The struggling financial sector also did very well, with Dow components Bank of America (BAC - Free BofA Stock Report), JPMorgan Chase (JPM - Free JPMorgan Chase Stock Report), and American Express (AXP - Free Amex Stock Report) all posting sizable advances. Financial stocks have felt the brunt of investor fears over Europe because it is thought that banks would be the conduit for bringing euro-zone headaches stateside.
At the closing bell, the Dow Jones Industrial Average and the NASDAQ were at their session highs, up 330 points and 87 points, respectively. The number of advancing issues swamped decliners on both the Big Board and the NASDAQ.
All in all, it was a heady day for the bulls, although there are still concerns about the sustainability of the rally. Big advances have been followed by large reversals on the major exchanges all too frequently of late. The yet-to-be resolved troubles in Europe are one factor driving the volatility, while fears over the state of the U.S. economy are another. Investors can expect to get a better read on broader business conditions during the earnings season that begins when aluminum maker Alcoa (AA - Free Alcoa Stock Report) releases its results after the close of trading tomorrow. - Robert Mitkowski, Jr.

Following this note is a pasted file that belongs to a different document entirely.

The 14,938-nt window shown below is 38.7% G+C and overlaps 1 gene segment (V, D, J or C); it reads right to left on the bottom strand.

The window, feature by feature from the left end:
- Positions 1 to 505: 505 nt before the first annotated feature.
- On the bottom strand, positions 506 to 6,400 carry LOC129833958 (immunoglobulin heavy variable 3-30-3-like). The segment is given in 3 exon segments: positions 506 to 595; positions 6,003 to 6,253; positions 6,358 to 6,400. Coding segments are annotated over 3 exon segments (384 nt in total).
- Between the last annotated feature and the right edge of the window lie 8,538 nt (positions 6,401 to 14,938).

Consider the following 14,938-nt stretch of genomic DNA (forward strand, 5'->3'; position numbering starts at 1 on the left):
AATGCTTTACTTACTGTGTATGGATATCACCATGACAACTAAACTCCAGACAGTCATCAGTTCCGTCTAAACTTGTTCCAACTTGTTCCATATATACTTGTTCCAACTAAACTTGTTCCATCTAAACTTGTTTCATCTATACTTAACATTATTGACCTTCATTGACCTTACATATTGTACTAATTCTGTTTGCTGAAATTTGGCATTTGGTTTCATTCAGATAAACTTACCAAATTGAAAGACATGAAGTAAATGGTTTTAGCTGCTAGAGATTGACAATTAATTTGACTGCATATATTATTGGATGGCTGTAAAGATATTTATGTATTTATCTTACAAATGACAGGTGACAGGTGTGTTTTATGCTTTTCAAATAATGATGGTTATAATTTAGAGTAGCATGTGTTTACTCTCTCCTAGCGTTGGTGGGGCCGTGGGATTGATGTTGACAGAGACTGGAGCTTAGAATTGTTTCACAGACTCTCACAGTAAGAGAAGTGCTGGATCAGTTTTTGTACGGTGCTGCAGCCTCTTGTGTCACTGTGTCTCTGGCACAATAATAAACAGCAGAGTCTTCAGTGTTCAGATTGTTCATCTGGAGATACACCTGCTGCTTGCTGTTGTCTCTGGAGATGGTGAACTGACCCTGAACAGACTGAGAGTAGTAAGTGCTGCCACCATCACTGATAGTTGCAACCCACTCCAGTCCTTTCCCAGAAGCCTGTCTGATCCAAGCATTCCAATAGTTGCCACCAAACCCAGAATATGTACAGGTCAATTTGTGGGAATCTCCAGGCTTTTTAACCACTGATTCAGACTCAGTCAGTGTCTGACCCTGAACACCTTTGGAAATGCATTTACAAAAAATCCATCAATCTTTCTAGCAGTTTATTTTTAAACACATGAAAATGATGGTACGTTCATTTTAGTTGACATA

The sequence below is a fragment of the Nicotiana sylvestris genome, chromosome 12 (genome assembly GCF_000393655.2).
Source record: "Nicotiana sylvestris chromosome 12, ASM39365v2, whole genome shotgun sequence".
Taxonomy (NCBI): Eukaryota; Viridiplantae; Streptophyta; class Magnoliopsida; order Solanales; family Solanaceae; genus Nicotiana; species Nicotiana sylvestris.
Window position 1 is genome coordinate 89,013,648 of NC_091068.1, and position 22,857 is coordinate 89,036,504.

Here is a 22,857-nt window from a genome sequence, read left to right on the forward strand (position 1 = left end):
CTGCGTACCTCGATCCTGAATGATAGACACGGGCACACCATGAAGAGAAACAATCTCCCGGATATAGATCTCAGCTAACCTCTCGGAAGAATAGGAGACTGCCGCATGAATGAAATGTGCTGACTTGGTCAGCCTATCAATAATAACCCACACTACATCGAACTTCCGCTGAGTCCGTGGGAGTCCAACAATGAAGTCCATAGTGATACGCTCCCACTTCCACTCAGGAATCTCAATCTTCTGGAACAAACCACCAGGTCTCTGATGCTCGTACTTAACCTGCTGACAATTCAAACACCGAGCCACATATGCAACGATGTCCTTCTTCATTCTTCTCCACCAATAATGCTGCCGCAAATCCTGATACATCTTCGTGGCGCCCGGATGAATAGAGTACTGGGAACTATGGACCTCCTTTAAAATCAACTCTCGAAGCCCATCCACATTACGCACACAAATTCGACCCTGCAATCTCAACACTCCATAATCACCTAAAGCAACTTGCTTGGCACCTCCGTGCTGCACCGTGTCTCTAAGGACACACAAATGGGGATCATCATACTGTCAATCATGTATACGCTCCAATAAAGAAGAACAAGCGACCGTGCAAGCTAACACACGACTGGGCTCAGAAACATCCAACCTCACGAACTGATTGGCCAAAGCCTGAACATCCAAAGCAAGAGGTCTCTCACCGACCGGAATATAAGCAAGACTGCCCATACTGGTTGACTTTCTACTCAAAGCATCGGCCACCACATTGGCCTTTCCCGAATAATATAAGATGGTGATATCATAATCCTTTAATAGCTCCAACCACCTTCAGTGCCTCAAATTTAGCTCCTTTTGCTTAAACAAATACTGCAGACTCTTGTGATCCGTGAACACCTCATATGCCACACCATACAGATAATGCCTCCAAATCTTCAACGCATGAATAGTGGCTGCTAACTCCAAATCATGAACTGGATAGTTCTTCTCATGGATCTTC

At the time of this article, the author did not have positions in any of the companies mentioned.
12:15 PM ET - Stocks are rallying strongly today, as sentiment appears more upbeat. Notably, the news out of Europe has helped. Leaders in France and Germany have announced that they will unveil a plan to recapitalize the region’s banks, as well as address Greece’s financial obligations. The plan should be finished by the end of October. On a related note, the recent government bailout of Dexia may also suggest that institutions in the region will not be left to fail. On the Continent, the markets largely headed higher. The DAX was ahead by 3.0%; the CAC-40 was up 2.1%, and the FTSE-100 tacked on 1.8%. The move in Germany’s market likely reflected positive export data released today, as well.